Name: Caitlin Ostroff
College publication: The Independent Florida Alligator
Where I am now: Reporter at The Wall Street Journal
It’s hard to think it’s been three years since I graduated from the University of Florida; three years since I set foot in the somewhat-affectionately deemed “closet” we rented as The Alligator’s newsroom within the Gainesville Sun building. So much has changed since then and so much hasn’t.
The Alligator is still doing important coverage of UF and the Gainesville community, uncovering data on the breadth of the health crisis and telling the stories of those lost, but it’s doing so remotely. Businesses have pulled ads because the mom and pop shops I used to frequent for coffee and burritos have struggled. The paper is relying on digital content more than ever, having further curtailed printing to once a week.
The pandemic has exacerbated what Melissa Gomez, Jimena Tavel and I feared when we started Save Student Newsrooms in 2018.
In many cases, students are the only ones covering their campuses and even communities as swaths of reporting jobs have been wiped away. They’re the ones going to university administration meetings to find out how student (and parent) money is being spent. They’re launching investigations into university policies and handling of everything from sexual assault on campus to the wages offered to student workers.
But without proper funding and support, many will have to re-affiliate with their universities. This could mean university oversight and halts or reviews of those important stories.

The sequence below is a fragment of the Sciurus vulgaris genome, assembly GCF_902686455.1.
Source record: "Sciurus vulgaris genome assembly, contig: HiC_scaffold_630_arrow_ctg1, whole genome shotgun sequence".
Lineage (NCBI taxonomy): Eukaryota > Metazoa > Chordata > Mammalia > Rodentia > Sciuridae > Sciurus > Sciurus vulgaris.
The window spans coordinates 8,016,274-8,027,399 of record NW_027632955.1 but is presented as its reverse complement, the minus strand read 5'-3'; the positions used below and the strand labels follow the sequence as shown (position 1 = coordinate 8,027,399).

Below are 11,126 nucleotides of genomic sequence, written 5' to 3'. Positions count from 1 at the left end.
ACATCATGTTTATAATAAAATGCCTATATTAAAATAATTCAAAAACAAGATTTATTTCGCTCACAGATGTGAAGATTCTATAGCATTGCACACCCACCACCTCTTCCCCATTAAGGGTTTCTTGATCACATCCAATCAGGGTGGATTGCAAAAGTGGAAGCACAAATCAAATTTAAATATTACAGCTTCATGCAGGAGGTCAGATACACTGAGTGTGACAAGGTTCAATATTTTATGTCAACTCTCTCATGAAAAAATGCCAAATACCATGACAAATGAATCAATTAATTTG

Even outside the threat of censorship, half the fun of being at The Alligator was our ability to do big, crazy projects because we were passionate. We sent reporters to three different cities, including Washington D.C., to cover the Women’s March in 2017. We scraped data to recreate maps alongside the national papers, just to prove we could. We committed to doing a podcast, without really knowing how to edit audio when we started.
Crazy? Probably. But that training ground made us into the reporters we are today. We pushed each other, rather than having adults tell us what to do.
We need to find a new funding model for student news — it’s too important not to. We need alumni, readers and nonprofits all committing to donating to student papers and elevating student voices. Students are used to being scrappy with the little money they do have. Imagine what they’d do with more.